First, it’s important to understand that there are different kinds of fiber. Although fiber is often labeled as being either soluble or insoluble, there are different varieties within these classifications. Inulin is a type of soluble fiber that is found naturally in some plants. What makes it special is the fact that your small intestine cannot digest it because it’s made of fructose molecules. Instead, it continues to make its way down your digestive tract into the large intestine, where it acts as a prebiotic and serves as food for the beneficial probiotic bacteria that reside within your gut.
When your gut bacteria consume inulin, they get the strength they need to fight off pathogens in your body, preventing infections, promoting nerve function, and giving your immune system a boost. This also raises the number of good bacteria like Lactobacilli and Bifidobacteria. The probiotics that are supported by inulin help to regulate digestion, which means it’s stellar when it comes to promoting a healthy digestive tract.
Perhaps one of its most attractive benefits, however, is its ability to promote weight loss. Like other types of fiber, it helps you feel full for longer and helps curb overeating. However, studies highlight the enormous potential of inulin in particular, with one study of overweight and obese adults finding that people who took 21 grams of inulin per day noted weight loss and lower hunger hormone levels over a period of 12 weeks, while a control group gained weight during the same period. Another study that compared inulin with a different type of fiber, cellulose, in prediabetics found that inulin was far superior when it came to losing body weight.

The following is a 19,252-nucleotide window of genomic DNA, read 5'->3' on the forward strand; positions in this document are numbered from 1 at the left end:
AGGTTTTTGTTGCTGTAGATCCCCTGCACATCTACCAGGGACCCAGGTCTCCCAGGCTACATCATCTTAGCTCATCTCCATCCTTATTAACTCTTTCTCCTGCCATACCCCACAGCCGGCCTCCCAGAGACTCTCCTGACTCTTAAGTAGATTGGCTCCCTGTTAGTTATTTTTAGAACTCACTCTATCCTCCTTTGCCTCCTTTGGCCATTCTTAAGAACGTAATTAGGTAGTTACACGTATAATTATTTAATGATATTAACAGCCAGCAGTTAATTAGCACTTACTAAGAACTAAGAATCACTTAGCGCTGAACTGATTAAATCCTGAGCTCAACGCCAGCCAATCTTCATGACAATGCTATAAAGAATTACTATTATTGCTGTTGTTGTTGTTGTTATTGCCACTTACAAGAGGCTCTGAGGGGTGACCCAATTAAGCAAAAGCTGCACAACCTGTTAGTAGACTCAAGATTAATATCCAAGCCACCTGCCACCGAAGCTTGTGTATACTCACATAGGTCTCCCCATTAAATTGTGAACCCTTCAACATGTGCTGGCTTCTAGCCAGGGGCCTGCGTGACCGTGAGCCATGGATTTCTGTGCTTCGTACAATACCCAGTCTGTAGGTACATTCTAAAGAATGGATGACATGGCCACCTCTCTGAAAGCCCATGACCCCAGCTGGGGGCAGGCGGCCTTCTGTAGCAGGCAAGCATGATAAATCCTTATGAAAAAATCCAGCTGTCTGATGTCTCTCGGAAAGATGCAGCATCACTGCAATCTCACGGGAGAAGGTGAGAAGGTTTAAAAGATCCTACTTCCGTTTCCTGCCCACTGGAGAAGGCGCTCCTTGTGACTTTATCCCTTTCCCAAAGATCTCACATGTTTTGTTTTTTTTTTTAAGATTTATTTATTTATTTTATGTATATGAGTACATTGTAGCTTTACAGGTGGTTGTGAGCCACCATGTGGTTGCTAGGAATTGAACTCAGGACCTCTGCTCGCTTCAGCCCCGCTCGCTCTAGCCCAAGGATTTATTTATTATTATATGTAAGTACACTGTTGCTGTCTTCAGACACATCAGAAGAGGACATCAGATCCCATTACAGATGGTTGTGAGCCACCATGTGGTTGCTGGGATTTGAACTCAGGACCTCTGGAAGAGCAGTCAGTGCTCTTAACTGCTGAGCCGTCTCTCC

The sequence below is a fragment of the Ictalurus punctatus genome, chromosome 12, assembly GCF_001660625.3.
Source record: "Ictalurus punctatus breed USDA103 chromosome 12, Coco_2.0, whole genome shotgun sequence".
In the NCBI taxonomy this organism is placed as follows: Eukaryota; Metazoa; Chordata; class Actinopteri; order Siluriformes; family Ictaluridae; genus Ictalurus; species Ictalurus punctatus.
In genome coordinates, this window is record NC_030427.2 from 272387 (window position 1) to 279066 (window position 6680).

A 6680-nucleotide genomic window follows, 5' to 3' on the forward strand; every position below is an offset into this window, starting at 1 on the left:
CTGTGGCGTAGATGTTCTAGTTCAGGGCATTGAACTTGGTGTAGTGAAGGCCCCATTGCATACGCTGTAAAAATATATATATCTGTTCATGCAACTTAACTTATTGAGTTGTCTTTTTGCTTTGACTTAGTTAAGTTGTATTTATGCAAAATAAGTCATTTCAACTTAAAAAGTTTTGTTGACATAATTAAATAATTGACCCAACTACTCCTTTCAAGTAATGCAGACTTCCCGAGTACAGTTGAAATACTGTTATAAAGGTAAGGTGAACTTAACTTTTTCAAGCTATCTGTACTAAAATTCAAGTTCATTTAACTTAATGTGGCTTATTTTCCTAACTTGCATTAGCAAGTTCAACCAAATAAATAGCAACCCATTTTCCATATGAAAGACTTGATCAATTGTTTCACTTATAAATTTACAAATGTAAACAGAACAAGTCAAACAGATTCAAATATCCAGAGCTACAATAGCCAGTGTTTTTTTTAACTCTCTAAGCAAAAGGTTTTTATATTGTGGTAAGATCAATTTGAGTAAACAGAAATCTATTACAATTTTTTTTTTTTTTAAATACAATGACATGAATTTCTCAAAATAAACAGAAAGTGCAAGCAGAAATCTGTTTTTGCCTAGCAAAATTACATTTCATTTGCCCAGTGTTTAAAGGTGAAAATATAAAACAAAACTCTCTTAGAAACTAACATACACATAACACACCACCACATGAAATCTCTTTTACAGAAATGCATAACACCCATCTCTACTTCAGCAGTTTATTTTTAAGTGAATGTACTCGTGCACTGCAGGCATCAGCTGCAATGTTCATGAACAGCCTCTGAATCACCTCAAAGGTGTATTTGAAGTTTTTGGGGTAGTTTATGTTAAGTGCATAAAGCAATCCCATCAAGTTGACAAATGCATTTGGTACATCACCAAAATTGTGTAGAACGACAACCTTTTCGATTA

It can also help to balance blood sugar levels. Because it slows down the process of digestion, it slows the digestion of carbohydrates by extension. Blood sugar levels normally rise as your body breaks down carbs, and digesting them quickly can cause dangerous blood sugar spikes and immense hunger. With inulin slowing digestion, however, sugar is released into the bloodstream at a slower pace, promoting stable blood sugar levels.
There are plenty of other benefits, too. It promotes healthy bowel movements and can help reduce the inflammation experienced by sufferers of irritable bowel syndrome. It may also help those with ulcerative colitis and Crohn’s disease. Inulin has even shown potential to help prevent colon cancer, although most of the research until now has focused on animals. One human study, however, has shown that inulin makes the colon an unfavorable environment for cancer development.
With so many great benefits awaiting, you might be wondering which foods will give your body the inulin it needs. The good news is that most people are able to get enough of it simply by making improvements to their diet.
Vegetables like asparagus, leeks, Jerusalem artichokes, garlic, onions, and dandelion greens are all good sources of inulin that can become regular parts of your diet. You can also find inulin in bananas, jicama, and wild yams. It’s also added to some processed foods in the form of chicory root extract or powder, but it’s far better to get your inulin from whole foods. Experts say to aim for getting 30 grams of fiber in your diet daily, with at least five coming from inulin or prebiotic foods.
Increasing your fiber intake in general has long been considered a great way to keep your hunger and weight under control, but inulin in particular shows tremendous value when it comes to fighting obesity and diabetes.
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